Americans have a thing for starting over. We love the idea of breaking from the past, beginning from scratch, getting a new life, setting out on a fresh path.
No wonder, then, that some of us seem to be taken with the idea of solving our political problems by calling a constitutional convention to craft a new founding document — one that is less… well, it sort of depends on what you find intolerable about the present system.
Libertarians worry about ever-expanding executive power.
Liberals agonize over the influence of wealthy special interests on all branches of government.
I have sympathy for a number of these complaints, especially the ones highlighted by the liberals and centrists. But that doesn't mean calling a constitutional convention is a good idea. On the contrary, it's an atrocious idea — and one that would be likely to make our very real problems far worse.
This isn't just an academic exercise. Last April, Michigan became (by some counts) the 34th state to endorse a constitutional convention. That's two-thirds of the states, meaning that under Article V of the Constitution, such a convention could arguably be called at any time.
Now it's true that most of these states have voted to convene a convention not because they want to scrap the Constitution and start over completely. Instead, they're proposing to use a convention to draft and approve various amendments to the current constitution. The Constitution stipulates two methods of amendment. The first is the method that's been used for all 27 amendments so far, which involves a two-thirds vote in both the House and Senate before the resolution is sent to the states for ratification. The other, which has never been used, requires that a convention be convened.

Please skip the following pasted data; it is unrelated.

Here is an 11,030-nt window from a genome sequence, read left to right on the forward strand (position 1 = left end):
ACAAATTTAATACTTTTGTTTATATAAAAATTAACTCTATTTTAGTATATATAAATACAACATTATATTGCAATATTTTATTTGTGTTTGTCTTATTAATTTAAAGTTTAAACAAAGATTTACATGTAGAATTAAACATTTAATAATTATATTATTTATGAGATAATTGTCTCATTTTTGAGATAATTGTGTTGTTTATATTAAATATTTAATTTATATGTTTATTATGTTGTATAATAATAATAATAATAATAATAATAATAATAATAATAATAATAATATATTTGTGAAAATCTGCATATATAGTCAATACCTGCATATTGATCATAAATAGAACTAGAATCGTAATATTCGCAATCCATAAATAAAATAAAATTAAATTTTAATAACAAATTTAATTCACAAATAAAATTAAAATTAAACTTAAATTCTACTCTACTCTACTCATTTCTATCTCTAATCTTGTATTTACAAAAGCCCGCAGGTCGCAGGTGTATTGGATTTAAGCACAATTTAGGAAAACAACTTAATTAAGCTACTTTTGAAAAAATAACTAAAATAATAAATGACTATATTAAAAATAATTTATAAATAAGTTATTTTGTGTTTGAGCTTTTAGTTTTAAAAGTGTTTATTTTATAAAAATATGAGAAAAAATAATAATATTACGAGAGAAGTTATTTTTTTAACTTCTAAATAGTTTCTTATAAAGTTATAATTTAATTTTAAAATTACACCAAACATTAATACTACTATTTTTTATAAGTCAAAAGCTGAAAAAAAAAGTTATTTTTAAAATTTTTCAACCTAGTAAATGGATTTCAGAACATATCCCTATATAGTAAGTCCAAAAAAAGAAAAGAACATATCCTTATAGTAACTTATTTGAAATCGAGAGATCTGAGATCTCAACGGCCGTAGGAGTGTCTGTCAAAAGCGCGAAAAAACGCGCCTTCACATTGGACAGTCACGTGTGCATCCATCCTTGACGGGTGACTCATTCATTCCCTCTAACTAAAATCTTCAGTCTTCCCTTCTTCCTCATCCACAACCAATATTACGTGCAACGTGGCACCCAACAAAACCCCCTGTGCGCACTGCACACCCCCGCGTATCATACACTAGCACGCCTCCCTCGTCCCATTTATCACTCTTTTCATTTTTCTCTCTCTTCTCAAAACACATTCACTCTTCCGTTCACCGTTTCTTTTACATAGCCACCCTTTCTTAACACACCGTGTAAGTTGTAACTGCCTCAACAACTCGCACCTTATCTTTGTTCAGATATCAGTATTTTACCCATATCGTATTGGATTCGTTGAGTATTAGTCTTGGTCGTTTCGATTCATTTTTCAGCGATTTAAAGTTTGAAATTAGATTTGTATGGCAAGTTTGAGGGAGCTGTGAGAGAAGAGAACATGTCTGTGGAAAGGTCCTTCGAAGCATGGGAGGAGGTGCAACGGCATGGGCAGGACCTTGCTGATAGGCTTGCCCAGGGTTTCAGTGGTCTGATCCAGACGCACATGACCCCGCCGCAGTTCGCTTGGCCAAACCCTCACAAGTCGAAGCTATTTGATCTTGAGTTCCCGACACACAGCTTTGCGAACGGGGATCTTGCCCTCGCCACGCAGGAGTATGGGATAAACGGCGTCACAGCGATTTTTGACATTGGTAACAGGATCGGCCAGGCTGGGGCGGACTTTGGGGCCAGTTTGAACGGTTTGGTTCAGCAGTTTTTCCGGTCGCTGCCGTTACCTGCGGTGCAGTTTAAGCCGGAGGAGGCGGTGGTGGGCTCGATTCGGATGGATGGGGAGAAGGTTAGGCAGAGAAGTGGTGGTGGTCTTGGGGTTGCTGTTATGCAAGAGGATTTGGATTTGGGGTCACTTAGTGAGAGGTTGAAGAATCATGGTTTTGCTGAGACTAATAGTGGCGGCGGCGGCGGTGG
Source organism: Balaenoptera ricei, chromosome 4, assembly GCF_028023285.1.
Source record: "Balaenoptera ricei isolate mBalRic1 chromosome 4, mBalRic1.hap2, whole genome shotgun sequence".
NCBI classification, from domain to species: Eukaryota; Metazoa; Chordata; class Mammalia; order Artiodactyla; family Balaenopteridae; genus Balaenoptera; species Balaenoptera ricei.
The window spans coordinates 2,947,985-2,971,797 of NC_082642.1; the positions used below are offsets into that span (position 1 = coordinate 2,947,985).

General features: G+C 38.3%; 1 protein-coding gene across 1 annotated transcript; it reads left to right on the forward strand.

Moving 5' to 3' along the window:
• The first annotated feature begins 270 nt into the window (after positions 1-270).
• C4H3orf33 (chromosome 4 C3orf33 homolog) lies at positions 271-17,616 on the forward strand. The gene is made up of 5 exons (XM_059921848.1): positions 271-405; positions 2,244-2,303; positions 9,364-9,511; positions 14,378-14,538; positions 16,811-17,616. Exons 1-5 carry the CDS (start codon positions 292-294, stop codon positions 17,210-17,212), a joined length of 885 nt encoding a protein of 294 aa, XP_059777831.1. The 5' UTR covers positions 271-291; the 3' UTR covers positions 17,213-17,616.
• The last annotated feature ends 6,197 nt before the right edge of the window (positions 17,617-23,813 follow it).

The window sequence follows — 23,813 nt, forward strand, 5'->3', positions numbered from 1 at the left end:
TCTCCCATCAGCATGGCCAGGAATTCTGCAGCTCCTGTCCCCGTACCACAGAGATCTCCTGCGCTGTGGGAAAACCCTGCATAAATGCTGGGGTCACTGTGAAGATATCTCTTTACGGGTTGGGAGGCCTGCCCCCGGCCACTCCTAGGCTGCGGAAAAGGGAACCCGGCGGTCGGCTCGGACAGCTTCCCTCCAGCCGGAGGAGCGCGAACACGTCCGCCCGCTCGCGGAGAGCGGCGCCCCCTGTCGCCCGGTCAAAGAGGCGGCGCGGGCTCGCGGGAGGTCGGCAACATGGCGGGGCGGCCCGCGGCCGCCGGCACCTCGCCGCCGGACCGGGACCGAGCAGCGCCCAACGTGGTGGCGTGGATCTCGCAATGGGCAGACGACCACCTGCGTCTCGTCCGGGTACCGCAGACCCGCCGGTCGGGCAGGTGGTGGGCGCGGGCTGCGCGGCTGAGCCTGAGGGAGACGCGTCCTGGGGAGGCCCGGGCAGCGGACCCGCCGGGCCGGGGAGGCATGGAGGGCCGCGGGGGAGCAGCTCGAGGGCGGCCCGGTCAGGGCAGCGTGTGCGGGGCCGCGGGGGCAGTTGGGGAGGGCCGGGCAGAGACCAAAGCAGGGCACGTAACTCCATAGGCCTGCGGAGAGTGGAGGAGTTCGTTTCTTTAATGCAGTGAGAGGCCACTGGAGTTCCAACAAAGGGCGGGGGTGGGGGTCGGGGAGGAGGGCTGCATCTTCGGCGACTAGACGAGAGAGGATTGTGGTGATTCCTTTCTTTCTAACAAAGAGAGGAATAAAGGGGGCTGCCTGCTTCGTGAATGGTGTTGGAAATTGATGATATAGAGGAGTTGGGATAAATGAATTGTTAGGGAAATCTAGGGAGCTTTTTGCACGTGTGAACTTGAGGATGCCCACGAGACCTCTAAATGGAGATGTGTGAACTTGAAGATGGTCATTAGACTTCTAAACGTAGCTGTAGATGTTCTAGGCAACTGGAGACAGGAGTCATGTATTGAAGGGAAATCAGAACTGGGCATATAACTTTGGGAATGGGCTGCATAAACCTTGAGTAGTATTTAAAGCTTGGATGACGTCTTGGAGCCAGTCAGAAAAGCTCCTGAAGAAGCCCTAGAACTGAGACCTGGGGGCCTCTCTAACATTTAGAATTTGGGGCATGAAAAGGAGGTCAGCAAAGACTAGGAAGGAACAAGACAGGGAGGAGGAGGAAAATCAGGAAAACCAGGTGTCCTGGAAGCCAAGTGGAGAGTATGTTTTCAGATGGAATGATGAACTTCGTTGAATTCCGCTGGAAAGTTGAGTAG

So why not hold a convention?
For one thing, because many jurists and constitutional scholars contend that once such a convention is convened, its agenda and scope cannot be controlled. For the first time since 1787, the fundamental law of the United States would be up for debate from top to bottom.
But with our political system suffering from so many maladies, why should that worry us? Perhaps we should take advantage of the opportunity to restructure the Constitution in a more essential way. Maybe we'd be better off with a parliamentary system of government, including more proportional representation. Maybe we should welcome an electoral system that promotes the growth and proliferation of parties, encourages them to form coalitions, removes some of the veto points that increasingly paralyze our politics, and ties executive power more closely to the legislative branch of government.
If it truly were possible to start over from scratch, with some extra-political lawgiver poised to bequeath a new Constitution more suitable to modern America, then maybe this would be an appealing prospect. But of course that isn't possible. There is no such savior waiting beyond the political fray to ride to our rescue.
And that means that any constitutional convention would reflect the same fractiousness and embody the same pathologies that already plague our political culture. Conservatives would favor some provisions, liberals would prefer others, and centrists would back still others. Special interests and the wealthy, meanwhile, would spare no expense trying to influence the proceedings, with the stakes exponentially higher than they are with any specific piece of legislation.
If petty corruption, influence peddling, and bureaucratic incompetence increasingly infest Washington, can you imagine what we'd see surrounding deliberations over how to rewrite the rules of the game from scratch?
I find the thought pretty chilling, and so should you.
However frustrating, inefficient, and inept government seems today, rest assured that it could be worse. Much worse.
When it comes to the Constitution, change just isn't something we can believe in.